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Central Bazaar
Jonas Mekas reviews Stephen Dwoskin's Central Bazaar for Soho News, April 7th 1977

On March 28th MOMA (Cineprobe) screened Stephen Dwoskin's Central Bazaar. Dwoskin was present and answered questions. The film was shot last year and is 153 minutes long. It was reduced to that length from fifteen hours of footage Dwoskin shot with a group of volunteers adventurous enough to improvise, to act out their erotic fantasies. The people move, look at each other - there is a lot of looking in this film, maybe more than in any other Dwoskin film; it's a bazaar for voyeurs.

Yes, people move, look at each other, make attempts at communication, fail, sometimes almost succeed - but none of their activities ever lead to any conclusion, any consummation, communication. All remains unfulfilled, suspended, tense, and - sometimes - desperate. Or is it all ritualistic? They reach only that far and then they clash against each other's fantasies; they collapse; the senses hang in a vacuum, burn at their fingertips, never to be fulfilled. Theater of life, costumes, sexes, colors, lips, reality, and fantasy mix and reveal themselves, intensified by Dwoskin's obsessive camera eye, as he picks out, watches, stops on faces, details, sustains, doesn't go away; the face is trapped, recorded. But there is no forcing, no rape of the camera in Dwoskin. It's gentleness itself, it's an intelligence that is gentle and unimposing, a sensitivity that doesn't destroy or rape reality but helps it to open, like a book, page by page, reel by reel, movement by movement.

One will ask, perhaps, on walking out, why was this film made, what is it, what is its information, what are its lessons. I don't know, and Dwoskin doesn't tell us either. I only know that what I see is unique, is difficult to make, and I don't think Dwoskin himself knows why he made it. But he had to make it. It's one of those things about art objects that they must be made. All the talk of the art politicians - walk into any art store these days, the places are crawling with political art publications - all is just a fashionable pastime; it has nothing to do with the fact that art will always be created and won't follow any rules and any politics and will be very useful to some and totally useless to others.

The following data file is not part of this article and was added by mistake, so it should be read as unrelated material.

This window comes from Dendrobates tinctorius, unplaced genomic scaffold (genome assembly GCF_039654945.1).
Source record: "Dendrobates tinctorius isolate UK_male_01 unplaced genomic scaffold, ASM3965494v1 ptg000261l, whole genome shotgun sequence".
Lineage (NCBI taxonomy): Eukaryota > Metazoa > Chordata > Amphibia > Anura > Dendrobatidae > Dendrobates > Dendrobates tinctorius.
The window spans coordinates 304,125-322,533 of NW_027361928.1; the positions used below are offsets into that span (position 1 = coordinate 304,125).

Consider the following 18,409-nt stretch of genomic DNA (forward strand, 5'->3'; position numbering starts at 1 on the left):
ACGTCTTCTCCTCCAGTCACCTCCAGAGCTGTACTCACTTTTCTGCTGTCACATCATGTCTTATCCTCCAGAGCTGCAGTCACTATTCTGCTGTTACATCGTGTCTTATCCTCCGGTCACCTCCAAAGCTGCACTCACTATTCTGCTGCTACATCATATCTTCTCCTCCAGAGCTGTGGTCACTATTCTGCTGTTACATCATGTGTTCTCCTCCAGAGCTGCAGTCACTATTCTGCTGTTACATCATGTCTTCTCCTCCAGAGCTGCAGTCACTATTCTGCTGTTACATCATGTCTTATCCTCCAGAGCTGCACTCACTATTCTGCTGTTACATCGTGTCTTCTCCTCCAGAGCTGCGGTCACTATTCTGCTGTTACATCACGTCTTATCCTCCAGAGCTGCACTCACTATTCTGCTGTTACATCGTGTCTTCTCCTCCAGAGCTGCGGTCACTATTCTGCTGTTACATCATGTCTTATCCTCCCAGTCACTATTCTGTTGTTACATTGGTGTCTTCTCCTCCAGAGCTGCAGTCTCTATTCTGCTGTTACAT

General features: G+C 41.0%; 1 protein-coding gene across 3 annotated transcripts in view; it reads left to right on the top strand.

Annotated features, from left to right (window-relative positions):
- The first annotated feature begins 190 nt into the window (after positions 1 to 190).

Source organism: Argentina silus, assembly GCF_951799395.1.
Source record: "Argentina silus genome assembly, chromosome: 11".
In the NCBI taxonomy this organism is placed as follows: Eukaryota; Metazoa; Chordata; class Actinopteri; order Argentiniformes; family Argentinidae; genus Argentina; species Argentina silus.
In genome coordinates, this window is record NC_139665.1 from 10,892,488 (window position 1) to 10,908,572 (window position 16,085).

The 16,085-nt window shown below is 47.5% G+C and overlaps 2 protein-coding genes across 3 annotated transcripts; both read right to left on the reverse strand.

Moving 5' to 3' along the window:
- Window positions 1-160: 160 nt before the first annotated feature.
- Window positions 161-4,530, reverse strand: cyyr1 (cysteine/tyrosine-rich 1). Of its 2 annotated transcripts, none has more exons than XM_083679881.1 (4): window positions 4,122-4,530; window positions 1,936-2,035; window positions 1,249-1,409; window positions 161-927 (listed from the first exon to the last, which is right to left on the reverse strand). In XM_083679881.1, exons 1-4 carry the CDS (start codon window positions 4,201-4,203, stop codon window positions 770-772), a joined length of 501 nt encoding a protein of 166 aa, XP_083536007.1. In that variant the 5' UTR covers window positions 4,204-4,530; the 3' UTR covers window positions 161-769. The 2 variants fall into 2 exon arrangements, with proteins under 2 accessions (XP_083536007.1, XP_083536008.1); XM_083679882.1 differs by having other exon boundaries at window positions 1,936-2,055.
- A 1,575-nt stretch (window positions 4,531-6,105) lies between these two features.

I am watching my little daughter. She is two and a half. Twice a week, with her mother, she goes to Tai Chi classes. She doesn't do anything there, I am told. She just sits or she walks around and watches. She never attempts to imitate any of the Tai Chi exercises. But now, at home, she stands in the middle of the room and she does it. She does them all, one after another.

I told this to Brakhage, this evening. "Yes," he said, "we are all eyes, we are all eyes." And I remember reading somewhere, years ago, how we, while watching a dancer, or listening to a singer, perform, without any visible movements - but these movements have been caught and measured by scientists while we sit there, in that seat, we, the audience, we make exactly the same movements as the dancer, and we make the same sounds as the singer.

So where am I? Ah, Dwoskin's bazaar of the senses. We watch a Dwoskin film and we enact our own erotic fantasies, we follow them, we measure them. Ah, yes, there was this Japanese film too, what was its title, it was forbidden to be shown here a year ago: In the Realm of the Senses. There, too, we sat and watched and reenacted and measured. But what a difference! There was no Virgil - there was only Hell.

Thomas a Kempis, a very wise man, wrote a book, Of the Imitation of Christ. Yes, we can grow and progress by imitation, be it good wine, good bread, or good cinema. And we can also imitate Wonder Bread and bad cinema and drag humanity still lower and produce cancers. Stephen Dwoskin is a good monk of Cinema, the imitation of whose work does good to our bodies and souls.

Jonas Mekas
Soho News (US)
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Jonaks Mekas review of Central Bazaar in Soho News
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